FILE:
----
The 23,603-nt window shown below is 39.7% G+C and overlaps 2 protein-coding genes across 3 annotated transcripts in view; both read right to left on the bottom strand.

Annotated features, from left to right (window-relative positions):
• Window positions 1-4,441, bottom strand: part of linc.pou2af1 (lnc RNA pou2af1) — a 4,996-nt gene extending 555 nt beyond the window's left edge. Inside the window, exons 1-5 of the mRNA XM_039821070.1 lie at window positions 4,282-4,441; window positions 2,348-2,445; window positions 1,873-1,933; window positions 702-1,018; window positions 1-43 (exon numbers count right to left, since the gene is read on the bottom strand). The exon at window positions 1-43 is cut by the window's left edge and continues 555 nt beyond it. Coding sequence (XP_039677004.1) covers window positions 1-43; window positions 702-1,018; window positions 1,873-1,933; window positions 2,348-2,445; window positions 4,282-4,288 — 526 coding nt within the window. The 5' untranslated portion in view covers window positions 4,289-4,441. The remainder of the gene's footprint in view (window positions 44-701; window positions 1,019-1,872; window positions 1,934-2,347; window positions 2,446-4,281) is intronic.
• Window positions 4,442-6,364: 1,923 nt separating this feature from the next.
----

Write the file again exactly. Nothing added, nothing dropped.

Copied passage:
The 23,603-nt window shown below is 39.7% G+C and overlaps 2 protein-coding genes across 3 annotated transcripts in view; both read right to left on the bottom strand.

Annotated features, from left to right (window-relative positions):
• Window positions 1-4,441, bottom strand: part of linc.pou2af1 (lnc RNA pou2af1) — a 4,996-nt gene extending 555 nt beyond the window's left edge. Inside the window, exons 1-5 of the mRNA XM_039821070.1 lie at window positions 4,282-4,441; window positions 2,348-2,445; window positions 1,873-1,933; window positions 702-1,018; window positions 1-43 (exon numbers count right to left, since the gene is read on the bottom strand). The exon at window positions 1-43 is cut by the window's left edge and continues 555 nt beyond it. Coding sequence (XP_039677004.1) covers window positions 1-43; window positions 702-1,018; window positions 1,873-1,933; window positions 2,348-2,445; window positions 4,282-4,288 — 526 coding nt within the window. The 5' untranslated portion in view covers window positions 4,289-4,441. The remainder of the gene's footprint in view (window positions 44-701; window positions 1,019-1,872; window positions 1,934-2,347; window positions 2,446-4,281) is intronic.
• Window positions 4,442-6,364: 1,923 nt separating this feature from the next.